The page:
READ FOR BOOKERTHON
❝ Glory is an Orwellian retelling of the coup that overthrew Mugabe. All the characters are anthropomorphised animals, with the Old Horse’s character modelled on Mugabe, his wife a donkey, and all other characters various creatures in heels, in queues for food and uploading their thoughts to social media on their smart phones.
They live in Jidada, with a da, and another da, challenging but mostly suffering under the oppressive regime of the Father Of The Nation, only to discover that life post the Old Horse is not as sweet as they imagined.
To be honest I often forgot the characters were animals, when they were tweeting or being abused by soldiers, or when a black citizen was lying beneath a white defender whispering “I can’t breathe, I can’t breathe”.
But that didn’t negate the effect the book had for me. It was extremely moving, highly satirical and very much a history lesson. When the animality of the characters was clear, when ducks marched by with placards for instance, I guess it deflected the horror of what was happening by removing the humanity from the occasion. Not that animals should be treated this way either, but I felt like the characterisation was a shield to protect us from the true horror that Bulawayo could have put on the page.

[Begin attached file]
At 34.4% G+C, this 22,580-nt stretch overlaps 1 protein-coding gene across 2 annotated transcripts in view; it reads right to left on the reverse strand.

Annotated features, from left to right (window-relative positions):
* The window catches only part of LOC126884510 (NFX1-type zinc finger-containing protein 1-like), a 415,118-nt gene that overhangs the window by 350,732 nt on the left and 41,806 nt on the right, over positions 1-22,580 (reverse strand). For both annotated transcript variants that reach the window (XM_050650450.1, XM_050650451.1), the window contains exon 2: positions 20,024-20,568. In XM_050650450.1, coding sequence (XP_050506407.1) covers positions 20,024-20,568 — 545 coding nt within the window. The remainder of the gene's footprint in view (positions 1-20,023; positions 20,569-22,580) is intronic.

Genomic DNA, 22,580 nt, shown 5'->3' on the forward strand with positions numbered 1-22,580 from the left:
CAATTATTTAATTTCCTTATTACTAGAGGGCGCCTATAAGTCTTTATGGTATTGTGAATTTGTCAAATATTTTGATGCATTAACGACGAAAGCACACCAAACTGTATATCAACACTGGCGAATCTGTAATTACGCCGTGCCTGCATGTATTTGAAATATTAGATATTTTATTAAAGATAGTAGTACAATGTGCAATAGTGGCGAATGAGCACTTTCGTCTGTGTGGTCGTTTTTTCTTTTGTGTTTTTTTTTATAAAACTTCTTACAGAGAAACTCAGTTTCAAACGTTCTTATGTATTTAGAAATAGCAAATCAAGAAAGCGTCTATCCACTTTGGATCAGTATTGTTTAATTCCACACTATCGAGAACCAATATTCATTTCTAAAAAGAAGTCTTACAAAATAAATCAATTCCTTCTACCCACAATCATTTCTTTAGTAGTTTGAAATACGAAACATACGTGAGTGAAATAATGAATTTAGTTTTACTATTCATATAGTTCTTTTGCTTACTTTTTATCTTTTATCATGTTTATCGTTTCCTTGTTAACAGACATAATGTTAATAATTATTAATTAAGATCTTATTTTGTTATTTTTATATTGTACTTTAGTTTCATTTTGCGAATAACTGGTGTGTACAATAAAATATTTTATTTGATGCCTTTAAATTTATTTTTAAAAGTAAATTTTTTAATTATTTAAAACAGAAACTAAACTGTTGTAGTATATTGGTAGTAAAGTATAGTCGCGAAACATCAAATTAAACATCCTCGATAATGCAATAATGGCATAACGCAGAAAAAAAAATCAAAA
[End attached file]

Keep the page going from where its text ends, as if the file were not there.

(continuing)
This is a very good book. It is dense and intense, and you need to be prepared to give up a little bit of your life for it, but it will be worth it. – Rachel
And yet, another cluster of even worse beasts threw themselves on the ground and filled the air with their stupid grief so that they threatened to drown the sweet song of our joyous jubilation. He’s gone! They’ve removed the Father of the Nation! they cried. Now what’ll become of us without him?! they wept. Because, honestly, us we just weren’t prepared for was for him to rule we all died and left him ruling.
❝ The light-hearted almost comical beginning to Glory was definitely tinged with a slight sense of uneasiness and discomfort. There were some laugh-out-loud moments for me, but with an increasing feeling that This Is Definitely Not Okay.
I also was embarrassed by my own ignorance as I knew moments in this story must be direct references to something, but just what I did not know.
The humourous moments soon became few and far between and the grim reality of living a life under a political dictatorship was revealed to the reader in visceral and devastating ways.
Why was every character in this book an animal?! If it was to lull the reader into a false sense of security that this was going to be a bit of a jovial barnyard tale then this goal was achieved. Similarities to Animal Farm will I’m sure be expanded on by reviewers with more insight than me.
Glory was gripping. The narrator’s urgency and the slow and increasingly violent unravelling of the characters and the political situation kept me completely engaged. – Suzy